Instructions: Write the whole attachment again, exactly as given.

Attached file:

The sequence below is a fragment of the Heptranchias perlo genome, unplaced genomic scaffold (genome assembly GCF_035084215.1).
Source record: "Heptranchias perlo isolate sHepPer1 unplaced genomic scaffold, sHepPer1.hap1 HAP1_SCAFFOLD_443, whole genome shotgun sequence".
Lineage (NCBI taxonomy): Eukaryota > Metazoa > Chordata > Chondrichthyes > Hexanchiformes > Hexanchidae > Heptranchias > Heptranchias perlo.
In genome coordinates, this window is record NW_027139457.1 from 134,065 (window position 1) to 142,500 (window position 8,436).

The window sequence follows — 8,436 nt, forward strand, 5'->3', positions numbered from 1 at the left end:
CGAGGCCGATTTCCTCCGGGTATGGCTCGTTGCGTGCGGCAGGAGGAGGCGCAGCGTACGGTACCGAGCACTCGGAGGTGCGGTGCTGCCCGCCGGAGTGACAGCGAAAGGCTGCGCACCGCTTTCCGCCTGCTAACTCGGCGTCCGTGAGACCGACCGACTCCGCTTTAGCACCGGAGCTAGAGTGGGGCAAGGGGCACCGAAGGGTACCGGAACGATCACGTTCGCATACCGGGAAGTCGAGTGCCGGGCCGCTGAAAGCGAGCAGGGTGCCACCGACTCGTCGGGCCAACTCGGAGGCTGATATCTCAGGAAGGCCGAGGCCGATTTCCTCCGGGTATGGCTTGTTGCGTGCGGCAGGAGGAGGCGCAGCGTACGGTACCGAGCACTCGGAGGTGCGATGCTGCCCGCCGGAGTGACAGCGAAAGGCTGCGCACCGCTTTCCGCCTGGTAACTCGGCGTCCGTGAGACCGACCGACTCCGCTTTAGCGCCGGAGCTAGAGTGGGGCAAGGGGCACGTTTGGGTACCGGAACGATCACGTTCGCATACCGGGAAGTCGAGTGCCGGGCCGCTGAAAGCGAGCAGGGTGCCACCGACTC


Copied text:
The sequence below is a fragment of the Heptranchias perlo genome, unplaced genomic scaffold (genome assembly GCF_035084215.1).
Source record: "Heptranchias perlo isolate sHepPer1 unplaced genomic scaffold, sHepPer1.hap1 HAP1_SCAFFOLD_443, whole genome shotgun sequence".
Lineage (NCBI taxonomy): Eukaryota > Metazoa > Chordata > Chondrichthyes > Hexanchiformes > Hexanchidae > Heptranchias > Heptranchias perlo.
In genome coordinates, this window is record NW_027139457.1 from 134,065 (window position 1) to 142,500 (window position 8,436).

The window sequence follows — 8,436 nt, forward strand, 5'->3', positions numbered from 1 at the left end:
CGAGGCCGATTTCCTCCGGGTATGGCTCGTTGCGTGCGGCAGGAGGAGGCGCAGCGTACGGTACCGAGCACTCGGAGGTGCGGTGCTGCCCGCCGGAGTGACAGCGAAAGGCTGCGCACCGCTTTCCGCCTGCTAACTCGGCGTCCGTGAGACCGACCGACTCCGCTTTAGCACCGGAGCTAGAGTGGGGCAAGGGGCACCGAAGGGTACCGGAACGATCACGTTCGCATACCGGGAAGTCGAGTGCCGGGCCGCTGAAAGCGAGCAGGGTGCCACCGACTCGTCGGGCCAACTCGGAGGCTGATATCTCAGGAAGGCCGAGGCCGATTTCCTCCGGGTATGGCTTGTTGCGTGCGGCAGGAGGAGGCGCAGCGTACGGTACCGAGCACTCGGAGGTGCGATGCTGCCCGCCGGAGTGACAGCGAAAGGCTGCGCACCGCTTTCCGCCTGGTAACTCGGCGTCCGTGAGACCGACCGACTCCGCTTTAGCGCCGGAGCTAGAGTGGGGCAAGGGGCACGTTTGGGTACCGGAACGATCACGTTCGCATACCGGGAAGTCGAGTGCCGGGCCGCTGAAAGCGAGCAGGGTGCCACCGACTC